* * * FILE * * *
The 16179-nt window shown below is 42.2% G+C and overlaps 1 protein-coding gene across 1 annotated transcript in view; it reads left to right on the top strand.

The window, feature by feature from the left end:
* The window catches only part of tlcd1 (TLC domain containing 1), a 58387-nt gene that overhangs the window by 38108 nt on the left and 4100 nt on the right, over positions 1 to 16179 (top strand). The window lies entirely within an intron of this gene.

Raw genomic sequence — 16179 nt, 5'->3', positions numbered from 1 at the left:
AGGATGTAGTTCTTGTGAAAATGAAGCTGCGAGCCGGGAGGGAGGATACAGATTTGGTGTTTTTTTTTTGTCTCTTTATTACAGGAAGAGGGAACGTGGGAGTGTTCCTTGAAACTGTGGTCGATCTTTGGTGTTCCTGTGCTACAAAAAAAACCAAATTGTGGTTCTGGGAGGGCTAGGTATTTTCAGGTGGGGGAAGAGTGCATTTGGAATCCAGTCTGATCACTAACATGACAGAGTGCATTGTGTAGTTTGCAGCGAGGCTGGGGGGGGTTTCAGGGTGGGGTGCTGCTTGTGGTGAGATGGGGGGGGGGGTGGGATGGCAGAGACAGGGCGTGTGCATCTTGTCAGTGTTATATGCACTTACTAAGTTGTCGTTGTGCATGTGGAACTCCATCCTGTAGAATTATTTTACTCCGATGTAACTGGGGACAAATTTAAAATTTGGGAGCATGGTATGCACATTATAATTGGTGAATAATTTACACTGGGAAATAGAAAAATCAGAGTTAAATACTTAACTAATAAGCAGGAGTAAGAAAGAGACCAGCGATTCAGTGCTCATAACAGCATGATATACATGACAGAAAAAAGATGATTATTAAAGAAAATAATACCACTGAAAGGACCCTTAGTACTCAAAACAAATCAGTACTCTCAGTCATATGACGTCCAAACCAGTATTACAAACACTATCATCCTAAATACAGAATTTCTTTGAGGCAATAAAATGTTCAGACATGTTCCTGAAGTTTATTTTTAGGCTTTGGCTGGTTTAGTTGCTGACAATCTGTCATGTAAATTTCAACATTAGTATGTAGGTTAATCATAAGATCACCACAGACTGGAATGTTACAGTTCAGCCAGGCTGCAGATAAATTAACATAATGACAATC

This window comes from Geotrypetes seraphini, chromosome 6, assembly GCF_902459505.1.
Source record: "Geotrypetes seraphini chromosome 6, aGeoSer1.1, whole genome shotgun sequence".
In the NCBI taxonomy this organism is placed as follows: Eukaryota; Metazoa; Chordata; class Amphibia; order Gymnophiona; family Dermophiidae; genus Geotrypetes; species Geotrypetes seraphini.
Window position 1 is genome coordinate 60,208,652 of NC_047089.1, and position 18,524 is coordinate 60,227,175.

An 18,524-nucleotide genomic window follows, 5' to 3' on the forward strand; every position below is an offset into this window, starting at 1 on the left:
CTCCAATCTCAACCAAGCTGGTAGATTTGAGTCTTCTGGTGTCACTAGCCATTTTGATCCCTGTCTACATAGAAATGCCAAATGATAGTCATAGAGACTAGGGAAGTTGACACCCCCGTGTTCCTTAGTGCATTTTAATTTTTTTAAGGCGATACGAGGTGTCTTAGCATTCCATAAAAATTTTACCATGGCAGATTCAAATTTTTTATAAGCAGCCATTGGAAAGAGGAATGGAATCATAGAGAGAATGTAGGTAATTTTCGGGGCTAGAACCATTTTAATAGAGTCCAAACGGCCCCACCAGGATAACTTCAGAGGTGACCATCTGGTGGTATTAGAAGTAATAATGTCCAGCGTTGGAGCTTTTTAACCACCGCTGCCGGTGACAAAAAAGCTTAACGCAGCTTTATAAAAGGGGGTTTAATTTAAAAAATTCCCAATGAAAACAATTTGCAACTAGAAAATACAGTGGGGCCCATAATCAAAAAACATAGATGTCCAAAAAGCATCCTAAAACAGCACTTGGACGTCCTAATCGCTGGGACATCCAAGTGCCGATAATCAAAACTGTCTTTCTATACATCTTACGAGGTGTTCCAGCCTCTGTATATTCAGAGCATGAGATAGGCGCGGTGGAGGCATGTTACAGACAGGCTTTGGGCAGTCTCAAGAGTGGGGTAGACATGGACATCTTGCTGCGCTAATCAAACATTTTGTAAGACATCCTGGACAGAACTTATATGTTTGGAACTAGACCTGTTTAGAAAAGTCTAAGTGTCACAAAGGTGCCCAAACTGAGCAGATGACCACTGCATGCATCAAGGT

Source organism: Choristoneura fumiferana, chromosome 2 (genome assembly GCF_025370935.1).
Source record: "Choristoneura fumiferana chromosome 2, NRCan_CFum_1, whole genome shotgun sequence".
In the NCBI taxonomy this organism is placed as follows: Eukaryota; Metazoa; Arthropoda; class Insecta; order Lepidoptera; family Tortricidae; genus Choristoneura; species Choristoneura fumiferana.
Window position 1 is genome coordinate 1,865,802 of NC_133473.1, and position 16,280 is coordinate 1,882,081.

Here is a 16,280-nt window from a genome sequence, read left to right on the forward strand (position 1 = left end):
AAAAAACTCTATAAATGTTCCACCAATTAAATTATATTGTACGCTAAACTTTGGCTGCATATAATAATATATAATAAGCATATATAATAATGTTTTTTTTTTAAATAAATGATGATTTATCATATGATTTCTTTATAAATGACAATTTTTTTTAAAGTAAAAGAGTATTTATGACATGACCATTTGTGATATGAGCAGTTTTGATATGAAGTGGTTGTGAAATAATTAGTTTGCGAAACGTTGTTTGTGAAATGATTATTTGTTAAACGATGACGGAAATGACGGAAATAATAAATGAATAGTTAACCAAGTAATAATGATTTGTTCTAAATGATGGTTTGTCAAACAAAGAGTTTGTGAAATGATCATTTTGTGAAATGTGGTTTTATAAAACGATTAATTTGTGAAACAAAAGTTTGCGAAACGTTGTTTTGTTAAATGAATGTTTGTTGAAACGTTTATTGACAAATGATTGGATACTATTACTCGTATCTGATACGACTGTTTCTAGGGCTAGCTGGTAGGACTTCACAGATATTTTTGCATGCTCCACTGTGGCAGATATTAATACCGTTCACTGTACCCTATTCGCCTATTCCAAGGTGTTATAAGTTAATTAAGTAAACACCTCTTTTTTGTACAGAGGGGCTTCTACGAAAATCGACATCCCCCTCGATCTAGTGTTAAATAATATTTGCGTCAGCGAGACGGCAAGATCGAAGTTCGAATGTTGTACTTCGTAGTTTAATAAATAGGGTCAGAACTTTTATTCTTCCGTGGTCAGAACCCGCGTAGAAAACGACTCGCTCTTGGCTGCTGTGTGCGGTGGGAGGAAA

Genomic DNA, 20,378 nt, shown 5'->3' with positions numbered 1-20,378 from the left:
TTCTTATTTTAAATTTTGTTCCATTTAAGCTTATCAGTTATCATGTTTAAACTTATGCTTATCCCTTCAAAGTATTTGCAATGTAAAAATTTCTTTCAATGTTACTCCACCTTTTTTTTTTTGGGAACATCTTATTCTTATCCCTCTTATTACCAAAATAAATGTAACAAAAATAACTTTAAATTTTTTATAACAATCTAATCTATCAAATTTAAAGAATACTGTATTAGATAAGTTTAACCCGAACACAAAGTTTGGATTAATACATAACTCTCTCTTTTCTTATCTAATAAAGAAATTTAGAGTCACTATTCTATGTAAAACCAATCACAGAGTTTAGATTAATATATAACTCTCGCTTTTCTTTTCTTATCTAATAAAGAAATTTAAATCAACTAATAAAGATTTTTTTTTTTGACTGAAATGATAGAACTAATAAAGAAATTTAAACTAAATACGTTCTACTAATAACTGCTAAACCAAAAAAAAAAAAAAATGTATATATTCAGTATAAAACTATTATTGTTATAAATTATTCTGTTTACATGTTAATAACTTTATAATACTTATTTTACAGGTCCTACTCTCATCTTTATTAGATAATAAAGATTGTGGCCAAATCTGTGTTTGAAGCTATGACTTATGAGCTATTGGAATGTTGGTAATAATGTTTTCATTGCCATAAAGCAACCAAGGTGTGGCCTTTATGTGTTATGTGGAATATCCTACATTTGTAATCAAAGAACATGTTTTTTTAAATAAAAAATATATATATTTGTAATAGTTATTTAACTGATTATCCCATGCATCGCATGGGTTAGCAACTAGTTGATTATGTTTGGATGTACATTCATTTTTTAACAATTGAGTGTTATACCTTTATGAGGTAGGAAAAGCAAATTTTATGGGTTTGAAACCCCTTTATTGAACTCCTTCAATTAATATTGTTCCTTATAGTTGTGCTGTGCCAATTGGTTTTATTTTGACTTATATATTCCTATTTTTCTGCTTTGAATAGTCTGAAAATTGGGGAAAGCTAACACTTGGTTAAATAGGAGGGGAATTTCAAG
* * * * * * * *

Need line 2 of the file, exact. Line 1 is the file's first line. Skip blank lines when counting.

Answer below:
The window, feature by feature from the left end: